IT Band Release
The IT band or iliotibial band is a band of tissue that runs along the outside of the thigh bone from the hip towards the knee. It stabilizes the knee and hip and prevents dislocation of these joints. Whenever the knee is bent or the hip is flexed, this band rubs against a bony outgrowth of the thigh bone. Overuse of this tissue, as seen in activities requiring repetitive knee flexion and extension, such as long distance running, cycling, volley ball, soccer, weight lifting, skiing and aerobics, leads to a condition called IT band syndrome.
Pain caused by IT band syndrome can be treated by a surgical procedure called IT band release. The surgery helps relieve pressure caused by the tissue band and helps regain mobility in the hip. IT band release has the advantages of low morbidity and quick recovery.
Conservative treatment provides good response in most cases of IT band syndrome. However, IT band release is indicated for athletes who experience insufficient relief with rest, medications (steroid injections) or stretching exercises as instructed by a physical therapist. The surgery can also be performed for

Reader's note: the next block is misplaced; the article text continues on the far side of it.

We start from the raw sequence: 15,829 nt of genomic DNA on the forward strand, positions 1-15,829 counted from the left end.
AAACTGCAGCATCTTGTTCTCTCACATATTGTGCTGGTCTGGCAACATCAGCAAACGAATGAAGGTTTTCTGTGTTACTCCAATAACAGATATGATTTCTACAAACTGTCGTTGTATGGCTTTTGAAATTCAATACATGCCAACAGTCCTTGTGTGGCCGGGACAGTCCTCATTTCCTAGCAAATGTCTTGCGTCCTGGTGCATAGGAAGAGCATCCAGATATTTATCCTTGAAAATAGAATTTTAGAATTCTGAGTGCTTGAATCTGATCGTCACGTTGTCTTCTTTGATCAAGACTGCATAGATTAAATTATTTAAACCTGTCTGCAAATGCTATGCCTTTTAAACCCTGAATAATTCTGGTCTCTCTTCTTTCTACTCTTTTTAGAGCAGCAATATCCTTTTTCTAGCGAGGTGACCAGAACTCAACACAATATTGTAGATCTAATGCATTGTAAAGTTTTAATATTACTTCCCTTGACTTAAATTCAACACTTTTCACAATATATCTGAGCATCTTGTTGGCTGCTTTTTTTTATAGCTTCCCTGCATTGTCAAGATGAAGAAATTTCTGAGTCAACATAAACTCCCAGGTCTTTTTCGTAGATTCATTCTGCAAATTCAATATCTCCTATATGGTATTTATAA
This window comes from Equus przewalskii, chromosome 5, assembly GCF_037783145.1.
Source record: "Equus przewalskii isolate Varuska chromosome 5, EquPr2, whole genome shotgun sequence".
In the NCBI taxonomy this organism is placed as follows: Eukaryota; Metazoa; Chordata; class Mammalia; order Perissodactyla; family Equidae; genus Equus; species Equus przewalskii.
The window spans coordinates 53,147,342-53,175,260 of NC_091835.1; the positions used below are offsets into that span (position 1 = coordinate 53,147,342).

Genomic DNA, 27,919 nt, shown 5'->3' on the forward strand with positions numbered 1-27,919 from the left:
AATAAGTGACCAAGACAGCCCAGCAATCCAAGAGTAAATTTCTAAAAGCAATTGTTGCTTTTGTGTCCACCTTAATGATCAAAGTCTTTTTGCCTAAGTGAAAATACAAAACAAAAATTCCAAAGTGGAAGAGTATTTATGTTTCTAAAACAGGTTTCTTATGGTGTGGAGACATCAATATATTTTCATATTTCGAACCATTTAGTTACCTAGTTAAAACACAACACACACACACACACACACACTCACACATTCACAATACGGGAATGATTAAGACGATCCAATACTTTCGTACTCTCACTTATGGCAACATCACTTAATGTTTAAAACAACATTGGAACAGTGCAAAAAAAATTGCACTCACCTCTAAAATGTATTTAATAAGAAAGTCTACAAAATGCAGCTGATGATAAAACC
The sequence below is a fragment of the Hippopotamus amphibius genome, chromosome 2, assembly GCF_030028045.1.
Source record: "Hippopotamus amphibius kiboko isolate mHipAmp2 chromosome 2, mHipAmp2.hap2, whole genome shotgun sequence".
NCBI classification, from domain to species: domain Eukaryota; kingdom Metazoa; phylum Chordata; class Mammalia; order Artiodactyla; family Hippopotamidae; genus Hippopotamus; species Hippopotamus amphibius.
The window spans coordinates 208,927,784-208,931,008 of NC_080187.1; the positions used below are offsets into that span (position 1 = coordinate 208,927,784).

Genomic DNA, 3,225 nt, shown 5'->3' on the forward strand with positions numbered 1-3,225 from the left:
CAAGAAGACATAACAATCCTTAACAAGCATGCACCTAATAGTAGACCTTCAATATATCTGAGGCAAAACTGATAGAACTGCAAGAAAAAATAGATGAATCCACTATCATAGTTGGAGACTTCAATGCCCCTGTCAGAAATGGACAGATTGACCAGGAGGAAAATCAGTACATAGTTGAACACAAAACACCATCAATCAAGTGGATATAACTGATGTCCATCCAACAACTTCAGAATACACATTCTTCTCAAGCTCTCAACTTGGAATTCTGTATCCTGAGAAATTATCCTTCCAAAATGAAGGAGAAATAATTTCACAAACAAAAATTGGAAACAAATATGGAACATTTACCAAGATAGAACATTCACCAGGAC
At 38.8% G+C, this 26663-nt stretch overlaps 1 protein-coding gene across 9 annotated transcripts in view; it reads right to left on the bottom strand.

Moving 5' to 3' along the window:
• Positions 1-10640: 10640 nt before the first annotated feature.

- External snapping hip syndrome (snapping sound produced during certain hip movements caused by thickening of the iliotibial band)
- Greater trochanteric pain syndrome (tension between the iliotibial band and a prominence of the thigh bone)
The surgery is usually performed with minimally invasive arthroscopic surgery (a thin lighted camera is used to view the area of operation), under regional or general anesthesia. A small incision is made on the outer side of the affected area. A portion of the IT band that rubs against the bone is released. If the bursa (a small fluid-filled sac that allows friction-free movement of the band) becomes inflamed (bursitis), the surgeon will excise it, making more room between the greater trochanter (prominence of thigh bone) and the IT band. The incisions are then sutured. The entire procedure takes 30 to 45 minutes to perform and is carried out on an outpatient basis.
Recovery following the procedure involves a period of rest. You may need to rely on crutches during this period. A gradual exercise regimen may be developed by a physical therapist. The exercises would keep your pain in control, and provide better muscle and joint alignment so that you can resume your sport or other activities.